On behalf of the whole ensemble, how did most of you get involved? Was it different for everyone?

Well, my beginnings in the qawwali field evolved directly out of studies in Indian classical music & my journey into sufism. When Fanna-Fi-Allah was created by Aminah Chishty & I back in 2001 we tried our best to build the group from skilled vocalists who were passionate about this musical genre. Qawwali is an extremely difficult & sophisticated form of music. Because of the perpetual musical training involved in our ensemble, it is treated as a very long term commitment for anyone to join the mob. Yes, it was truly different for each of our beloved members.

It seems like you guys are family and all share a common bond within the music… can you talk about that?

We certainly do ! Sharing devotional music has been a profound way to experience friendship. Keeping the peace within our crew hasn't always been easy, but now that were all well out of our twenties inshallah generosity & maturity will guide our way forward.

Are there particular challenges you face in touring with such a large group?
The most confronting challenge of touring as a large ensemble is simply the cost. After our first decade of touring professionally we all decided that it was time that we would only except gigs that were fairly paid, this has created some limitations for venues & festivals with small performer budgets. On top of this we typically accept one or two benefit concerts each year as well as perform in India & Pakistan without any concern for compensation.

Do you ever perform in smaller numbers? (duo or trio, etc.)
Traditional qawwali as passed down from our maters can only be accomplished with a group. There are specific rolls that must be fulfilled for an offering that is truly qawwali. Singing the sufi texts in a classical ( duo or trio ) is beautiful genre called Kafi. My other musical ensemble named Sufi Soul Sangeet is designed for this more subtle & soft traditional art.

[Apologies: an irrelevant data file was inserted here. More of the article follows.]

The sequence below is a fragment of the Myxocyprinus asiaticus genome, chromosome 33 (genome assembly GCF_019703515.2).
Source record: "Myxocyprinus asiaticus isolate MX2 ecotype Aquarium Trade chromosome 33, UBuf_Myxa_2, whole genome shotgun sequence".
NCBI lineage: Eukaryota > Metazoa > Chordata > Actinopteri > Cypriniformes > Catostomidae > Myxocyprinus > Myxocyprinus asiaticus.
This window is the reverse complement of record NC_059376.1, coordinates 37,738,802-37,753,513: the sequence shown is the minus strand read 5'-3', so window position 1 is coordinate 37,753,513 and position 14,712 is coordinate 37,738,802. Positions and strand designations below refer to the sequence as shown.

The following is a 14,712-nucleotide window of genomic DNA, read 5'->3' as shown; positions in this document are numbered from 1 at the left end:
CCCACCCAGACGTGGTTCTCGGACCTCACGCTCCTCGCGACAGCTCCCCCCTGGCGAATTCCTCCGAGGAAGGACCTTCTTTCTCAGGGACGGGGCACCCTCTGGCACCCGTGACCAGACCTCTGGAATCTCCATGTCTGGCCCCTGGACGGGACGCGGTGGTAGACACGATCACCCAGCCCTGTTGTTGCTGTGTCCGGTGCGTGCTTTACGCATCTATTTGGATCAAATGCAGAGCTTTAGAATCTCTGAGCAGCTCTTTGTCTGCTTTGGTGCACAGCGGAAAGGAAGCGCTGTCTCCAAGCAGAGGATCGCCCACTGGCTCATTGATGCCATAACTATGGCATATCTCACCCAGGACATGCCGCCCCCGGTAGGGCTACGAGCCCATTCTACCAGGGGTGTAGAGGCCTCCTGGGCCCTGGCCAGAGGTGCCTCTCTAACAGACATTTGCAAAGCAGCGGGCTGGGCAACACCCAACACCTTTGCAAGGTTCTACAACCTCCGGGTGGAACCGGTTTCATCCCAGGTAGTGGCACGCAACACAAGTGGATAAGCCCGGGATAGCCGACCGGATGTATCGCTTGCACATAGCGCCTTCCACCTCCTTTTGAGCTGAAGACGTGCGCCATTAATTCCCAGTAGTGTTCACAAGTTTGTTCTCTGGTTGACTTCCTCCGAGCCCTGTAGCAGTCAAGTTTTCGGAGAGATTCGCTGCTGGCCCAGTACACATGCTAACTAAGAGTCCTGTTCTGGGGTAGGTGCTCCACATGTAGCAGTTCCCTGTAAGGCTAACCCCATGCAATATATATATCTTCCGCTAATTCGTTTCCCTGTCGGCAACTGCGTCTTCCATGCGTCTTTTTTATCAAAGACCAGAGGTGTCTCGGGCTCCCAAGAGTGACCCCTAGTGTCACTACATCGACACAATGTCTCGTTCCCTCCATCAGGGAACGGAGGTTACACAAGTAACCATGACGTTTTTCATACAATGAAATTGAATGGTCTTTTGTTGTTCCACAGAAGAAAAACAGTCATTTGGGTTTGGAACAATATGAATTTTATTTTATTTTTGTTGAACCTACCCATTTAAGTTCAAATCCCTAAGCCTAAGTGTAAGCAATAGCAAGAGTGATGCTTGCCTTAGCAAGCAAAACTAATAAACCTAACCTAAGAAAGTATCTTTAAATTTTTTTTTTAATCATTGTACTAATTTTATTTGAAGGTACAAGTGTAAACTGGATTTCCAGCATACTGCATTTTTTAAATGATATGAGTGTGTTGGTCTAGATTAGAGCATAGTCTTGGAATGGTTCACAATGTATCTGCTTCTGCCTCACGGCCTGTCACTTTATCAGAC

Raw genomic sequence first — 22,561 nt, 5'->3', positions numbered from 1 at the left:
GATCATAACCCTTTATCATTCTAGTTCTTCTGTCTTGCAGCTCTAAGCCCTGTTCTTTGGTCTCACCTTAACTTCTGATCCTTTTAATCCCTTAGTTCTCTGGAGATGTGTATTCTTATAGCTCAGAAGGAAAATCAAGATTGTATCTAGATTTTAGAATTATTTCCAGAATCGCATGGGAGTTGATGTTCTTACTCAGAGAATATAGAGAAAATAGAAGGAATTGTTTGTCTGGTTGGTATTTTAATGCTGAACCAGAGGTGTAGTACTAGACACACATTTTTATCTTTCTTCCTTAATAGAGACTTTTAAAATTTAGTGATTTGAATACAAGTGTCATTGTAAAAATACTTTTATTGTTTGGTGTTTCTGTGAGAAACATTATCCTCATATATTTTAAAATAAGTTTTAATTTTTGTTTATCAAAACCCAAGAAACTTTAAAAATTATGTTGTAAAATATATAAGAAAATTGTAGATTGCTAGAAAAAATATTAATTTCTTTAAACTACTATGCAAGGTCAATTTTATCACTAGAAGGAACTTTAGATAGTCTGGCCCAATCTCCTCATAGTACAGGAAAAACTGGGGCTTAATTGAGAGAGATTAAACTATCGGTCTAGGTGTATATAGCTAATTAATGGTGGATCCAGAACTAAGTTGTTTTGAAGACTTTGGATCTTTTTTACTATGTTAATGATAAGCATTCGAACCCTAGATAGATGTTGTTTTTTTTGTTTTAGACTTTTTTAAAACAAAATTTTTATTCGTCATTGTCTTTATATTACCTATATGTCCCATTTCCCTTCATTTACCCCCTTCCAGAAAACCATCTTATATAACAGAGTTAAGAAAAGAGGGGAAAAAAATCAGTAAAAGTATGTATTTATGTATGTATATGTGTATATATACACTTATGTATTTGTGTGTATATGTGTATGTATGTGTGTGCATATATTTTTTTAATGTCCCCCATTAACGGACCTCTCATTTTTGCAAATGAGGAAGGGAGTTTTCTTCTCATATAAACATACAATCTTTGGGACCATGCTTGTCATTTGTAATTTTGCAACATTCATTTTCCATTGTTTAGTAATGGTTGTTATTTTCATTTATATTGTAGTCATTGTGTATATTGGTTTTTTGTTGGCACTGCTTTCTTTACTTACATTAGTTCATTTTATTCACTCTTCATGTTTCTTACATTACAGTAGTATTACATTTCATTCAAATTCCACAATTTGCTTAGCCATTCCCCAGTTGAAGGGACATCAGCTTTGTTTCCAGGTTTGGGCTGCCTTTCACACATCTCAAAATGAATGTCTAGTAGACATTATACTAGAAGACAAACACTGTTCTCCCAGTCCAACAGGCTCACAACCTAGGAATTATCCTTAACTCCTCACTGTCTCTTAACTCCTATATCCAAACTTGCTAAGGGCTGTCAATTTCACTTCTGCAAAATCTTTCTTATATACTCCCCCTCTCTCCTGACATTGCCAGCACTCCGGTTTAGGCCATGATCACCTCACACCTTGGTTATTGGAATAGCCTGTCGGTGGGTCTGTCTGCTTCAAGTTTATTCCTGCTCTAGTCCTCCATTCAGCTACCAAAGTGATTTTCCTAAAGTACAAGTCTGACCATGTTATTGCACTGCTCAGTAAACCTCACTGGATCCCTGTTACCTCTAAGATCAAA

Do you have any tips for people interested in singing Qawaali who might not have access to an ensemble to practice with?
First off, the guidance of a qawwali ustad ( teacher ) is completely necessary since the form is much too advanced to imitate. Most of the practice involved is purely classical training which is done alone. But when your ready for an ensemble give a call !

Is having a female tabla player unusual?
Yes, female tabla players in Pakistan seem to be presently almost non existent. Thanks to her heart felt dedication to the path & her initiation under qawwali great Dildar Hussain Khan, Aminah is proving herself exceptionally well in this field.
Can you talk about how, as a non-indiginous ensemble, you've been received by traditional audiences and/or venues?
Honestly when performing in Pakistan, since the traditional setting of qawwali is completely sufi in nature there is only kindness when we offer our sound. The virtues of hospitality & warmth come much more easily than cultural discrimination. That being said, we are very young in this path when sitting at the feet of our teachers & their many generations of qawwali history. Qawwali music is much more of a spiritual experience than a cultural display. As I've explained above there are many languages in qawwali, therefor even local Pakistani qawwal's have to study hard if they are to thrive.